Saturday, August 29, 2020

White Privilege: Selective Memories

White privilege is being able to have selective memories about our history.

When I was in high school, I wasn’t taught about the Civil Rights Movement...or at least not much. But in college, a wonderful professor opened up a whole new world to me. He showed clips of Eyes on the Prize in our Social Work Policy class. Real footage...all black and white...of what happened in the 60s. I was shocked...dumbfounded, actually. I knew about Martin Luther King. I knew he had a dream and I knew (or thought I knew) that his dream was fulfilled.

After being introduced to the clips, I begged my professor to borrow his VHS tapes. I needed to know more of the story. He was hesitant. After much begging, however, he conceded.

I watched the entire series that summer and cried my way through. It had never occurred to me that people...White people...could be so evil. I was horrified...and then angry. Why had no one ever told me about what happened during this time period before?? It was a turning point for me.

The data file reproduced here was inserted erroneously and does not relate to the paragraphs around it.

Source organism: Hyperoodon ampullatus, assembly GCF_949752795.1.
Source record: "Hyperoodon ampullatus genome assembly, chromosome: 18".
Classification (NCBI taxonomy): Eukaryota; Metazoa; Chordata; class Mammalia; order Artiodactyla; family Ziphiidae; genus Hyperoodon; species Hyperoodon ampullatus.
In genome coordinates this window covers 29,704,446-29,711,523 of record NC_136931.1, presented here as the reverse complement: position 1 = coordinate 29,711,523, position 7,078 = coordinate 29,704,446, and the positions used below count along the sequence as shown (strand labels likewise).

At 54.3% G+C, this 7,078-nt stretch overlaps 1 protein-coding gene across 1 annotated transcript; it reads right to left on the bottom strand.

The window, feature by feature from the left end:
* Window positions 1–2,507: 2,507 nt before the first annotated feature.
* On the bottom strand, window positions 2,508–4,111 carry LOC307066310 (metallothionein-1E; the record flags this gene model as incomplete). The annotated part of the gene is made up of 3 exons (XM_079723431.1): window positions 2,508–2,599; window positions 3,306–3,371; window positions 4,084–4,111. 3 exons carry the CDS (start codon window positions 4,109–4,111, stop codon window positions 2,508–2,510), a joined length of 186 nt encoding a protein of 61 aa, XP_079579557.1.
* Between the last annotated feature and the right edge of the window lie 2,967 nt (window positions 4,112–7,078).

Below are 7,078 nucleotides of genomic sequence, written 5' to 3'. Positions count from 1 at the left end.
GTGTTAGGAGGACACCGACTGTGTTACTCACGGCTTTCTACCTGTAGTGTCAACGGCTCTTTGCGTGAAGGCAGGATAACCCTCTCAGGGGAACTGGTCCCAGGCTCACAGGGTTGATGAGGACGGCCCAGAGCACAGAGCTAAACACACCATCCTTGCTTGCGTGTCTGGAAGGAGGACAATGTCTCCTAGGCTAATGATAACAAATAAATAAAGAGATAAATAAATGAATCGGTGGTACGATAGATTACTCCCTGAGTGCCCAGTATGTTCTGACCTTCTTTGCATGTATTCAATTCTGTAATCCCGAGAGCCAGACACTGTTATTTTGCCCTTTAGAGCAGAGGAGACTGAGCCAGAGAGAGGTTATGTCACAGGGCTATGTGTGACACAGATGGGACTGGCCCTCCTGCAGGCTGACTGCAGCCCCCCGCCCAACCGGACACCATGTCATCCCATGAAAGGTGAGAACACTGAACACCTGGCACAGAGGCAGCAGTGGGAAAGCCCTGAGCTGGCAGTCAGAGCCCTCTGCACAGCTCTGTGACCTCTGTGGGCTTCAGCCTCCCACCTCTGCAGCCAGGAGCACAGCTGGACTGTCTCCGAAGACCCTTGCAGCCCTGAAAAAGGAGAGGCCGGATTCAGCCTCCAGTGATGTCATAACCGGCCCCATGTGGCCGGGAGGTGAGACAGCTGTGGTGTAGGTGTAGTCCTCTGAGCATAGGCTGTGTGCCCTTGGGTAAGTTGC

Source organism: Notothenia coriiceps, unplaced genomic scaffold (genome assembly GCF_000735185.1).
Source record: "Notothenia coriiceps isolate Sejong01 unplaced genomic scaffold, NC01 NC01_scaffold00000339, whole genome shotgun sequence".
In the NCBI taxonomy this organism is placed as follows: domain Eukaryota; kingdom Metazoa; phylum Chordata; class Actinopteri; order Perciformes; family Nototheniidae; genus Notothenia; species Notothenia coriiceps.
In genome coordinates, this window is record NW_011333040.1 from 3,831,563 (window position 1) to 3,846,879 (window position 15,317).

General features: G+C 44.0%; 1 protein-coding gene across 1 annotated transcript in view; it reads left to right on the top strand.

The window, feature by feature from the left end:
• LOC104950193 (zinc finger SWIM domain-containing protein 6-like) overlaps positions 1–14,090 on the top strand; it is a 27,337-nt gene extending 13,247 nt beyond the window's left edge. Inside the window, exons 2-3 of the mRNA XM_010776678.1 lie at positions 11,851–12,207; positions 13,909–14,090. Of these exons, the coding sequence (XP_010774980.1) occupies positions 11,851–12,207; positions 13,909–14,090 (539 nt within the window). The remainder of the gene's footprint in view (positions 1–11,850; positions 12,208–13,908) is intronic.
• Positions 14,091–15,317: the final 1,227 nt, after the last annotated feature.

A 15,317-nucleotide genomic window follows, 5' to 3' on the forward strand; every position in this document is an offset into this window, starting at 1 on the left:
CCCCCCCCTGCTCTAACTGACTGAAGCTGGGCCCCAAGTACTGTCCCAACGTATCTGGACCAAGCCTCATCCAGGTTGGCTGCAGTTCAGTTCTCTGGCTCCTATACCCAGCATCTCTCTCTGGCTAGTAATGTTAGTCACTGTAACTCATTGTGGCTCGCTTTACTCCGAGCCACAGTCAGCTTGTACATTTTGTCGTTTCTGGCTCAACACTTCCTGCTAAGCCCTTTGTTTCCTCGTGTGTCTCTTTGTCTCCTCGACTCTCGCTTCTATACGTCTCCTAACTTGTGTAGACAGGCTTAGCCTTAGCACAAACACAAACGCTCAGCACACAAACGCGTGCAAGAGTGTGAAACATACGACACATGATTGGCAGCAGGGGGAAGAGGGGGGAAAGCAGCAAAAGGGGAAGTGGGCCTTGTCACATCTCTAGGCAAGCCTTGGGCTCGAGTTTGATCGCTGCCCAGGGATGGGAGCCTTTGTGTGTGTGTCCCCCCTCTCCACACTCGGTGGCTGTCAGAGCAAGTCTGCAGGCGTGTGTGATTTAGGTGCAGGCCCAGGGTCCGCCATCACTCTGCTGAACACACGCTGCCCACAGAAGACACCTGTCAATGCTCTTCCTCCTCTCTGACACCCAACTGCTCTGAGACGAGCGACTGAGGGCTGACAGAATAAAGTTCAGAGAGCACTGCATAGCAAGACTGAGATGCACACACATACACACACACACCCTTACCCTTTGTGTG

This new knowledge caused me to start questioning the history I had learned...and led me to discover quite a few disturbing pieces of history that seemed extremely important, but that were left out of my history books. Because the authors of these texts didn’t feel the need to tell me *all* of my history, I wondered what else might have been left out. Here are a few things I’ve found:

  • Homestead Acts of 1862--Gave land grants to White Americans for colleges and farmers needing land. However, grants were not provided for enslaved people...and slaves were not freed until African-Americans were not able to establish the same wealth as White people.